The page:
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The Wrong Man: An innocent man is set free in part eight of Southern Nightmare. 

click to enlarge Carolyn Hamm

Carolyn Hamm

Editor's note: This feature is the eigth installment of a 10-part series on the landmark criminal justice case of the South Side Strangler, which marked the nation's first use of DNA to catch a killer. Listen to the podcast in the player above, or click here to subscribe to episodes on Apple Podcasts or Google Plus. And here is a direct link for people with iPhones and iPads to subscribe on iTunes. To read the previous installments, visit styleweekly.com/SouthernNightmare.

Carolyn Hamm's secretary was worried. It was Wednesday, Jan. 25, 1984, and for the second day in a row, Hamm hadn't shown up to work. She had missed several appointments, which was not like the hard-working young Washington lawyer. Finally, the secretary decided to call Hamm's best friend, Darla Henry, and asked her to check in on Hamm.

Henry had just seen Hamm two nights before at the Capitol Hill Squash Club. Considering the fact that Hamm was preparing to fly to Peru the following weekend, Henry thought she might have just been occupied with errands.

When Henry arrived at Carolyn's Arlington home, the young woman's blue Plymouth still was parked in the driveway. The front door was cracked open. Snow had spread into the front hallway.

After an increasingly frantic search, they would find Hamm's nude, strangled body face-down on the floor of her garage. A nearby laundry room window was open.

Without any fingerprints or other obvious suspects, Arlington police focused their attention on the young neighbor who helped Henry. When they requested hair and blood samples, his sister called the police, saying that she was friends with Hamm and that Hamm had complained about a neighborhood man, David Vasquez, peeping on her while she was sunbathing. In fact, the sister told police, she had seen Vasquez walking in front of Hamm's house two nights before Hamm's body was found.

However, there were some problems with that: Vasquez, who was mentally challenged and functioned at roughly the level of a 10-year-old, had moved out of the neighborhood more than seven months earlier. He was living 25 miles away in Manassas with his mother and he couldn't drive.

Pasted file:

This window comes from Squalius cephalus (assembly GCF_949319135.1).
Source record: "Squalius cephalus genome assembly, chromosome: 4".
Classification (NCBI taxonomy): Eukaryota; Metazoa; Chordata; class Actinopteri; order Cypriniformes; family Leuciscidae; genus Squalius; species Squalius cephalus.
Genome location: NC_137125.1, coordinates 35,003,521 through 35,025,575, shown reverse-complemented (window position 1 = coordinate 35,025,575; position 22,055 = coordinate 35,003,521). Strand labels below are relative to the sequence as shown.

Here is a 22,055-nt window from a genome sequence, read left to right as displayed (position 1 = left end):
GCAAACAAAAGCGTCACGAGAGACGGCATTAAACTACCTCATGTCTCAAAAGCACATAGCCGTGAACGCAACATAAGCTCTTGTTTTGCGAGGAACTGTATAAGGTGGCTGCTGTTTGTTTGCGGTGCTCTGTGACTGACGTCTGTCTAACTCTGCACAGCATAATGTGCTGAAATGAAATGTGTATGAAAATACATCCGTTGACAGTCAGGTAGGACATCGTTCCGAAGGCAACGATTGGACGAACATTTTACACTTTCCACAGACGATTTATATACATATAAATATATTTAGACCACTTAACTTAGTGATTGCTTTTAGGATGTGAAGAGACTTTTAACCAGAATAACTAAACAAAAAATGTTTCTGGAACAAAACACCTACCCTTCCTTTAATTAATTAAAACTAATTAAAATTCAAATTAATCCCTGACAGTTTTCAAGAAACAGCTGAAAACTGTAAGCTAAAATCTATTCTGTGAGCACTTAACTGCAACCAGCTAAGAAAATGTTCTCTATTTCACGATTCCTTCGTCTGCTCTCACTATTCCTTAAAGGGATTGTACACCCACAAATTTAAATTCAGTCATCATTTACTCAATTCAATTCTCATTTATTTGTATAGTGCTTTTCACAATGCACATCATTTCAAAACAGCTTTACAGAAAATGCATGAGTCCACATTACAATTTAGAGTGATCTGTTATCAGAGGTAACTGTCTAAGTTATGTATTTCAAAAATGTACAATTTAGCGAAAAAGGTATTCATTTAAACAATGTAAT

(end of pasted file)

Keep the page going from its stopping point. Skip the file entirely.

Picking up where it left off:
When Arlington detectives interviewed Vasquez, they lied to him, telling him his fingerprints were found at the murder scene. Over the course of several hours, the detectives revealed details of the murder to Vasquez, who parroted them back as a confession.

"The confession was not a good confession in part because of who David Vasquez was, the type of person he was," says former Arlington County Commonwealth's Attorney Helen Fahey, who was elected two years after the murder.

Due to his multiple confessions, Vasquez's lawyer advised him to enter an Alford plea, in which the defendant does not admit guilt but acknowledges the evidence is sufficient for a conviction. Vasquez was sentenced to 35 years in prison.

Following the 1987 bondage rape murder of Arlington resident Sue Tucker, Arlington homicide detective Joe Horgas re-examined the virtually identical Hamm case, which he had not worked. He would go on to prove that both murders had been committed by Timothy Spencer, the South Side Strangler. Vasquez's blood type did not match the semen sample found at the Hamm murder and by 1987, the sample had degraded and DNA could not be extracted with the technology then available.
With the assistance of the FBI's Behavioral Science Unit, Fahey put together a detailed case and requested a pardon from then-Virginia Gov. Gerald Baliles, who granted Vasquez's release in January 1989.

"The homecoming was amazing," recalls family friend Julie Bennett Cooke. "David had … no ill feelings. He carried no grudges. I remember him saying … repeatedly, 'They just made a mistake.'"

Vasquez died in 2013 at age 66. S

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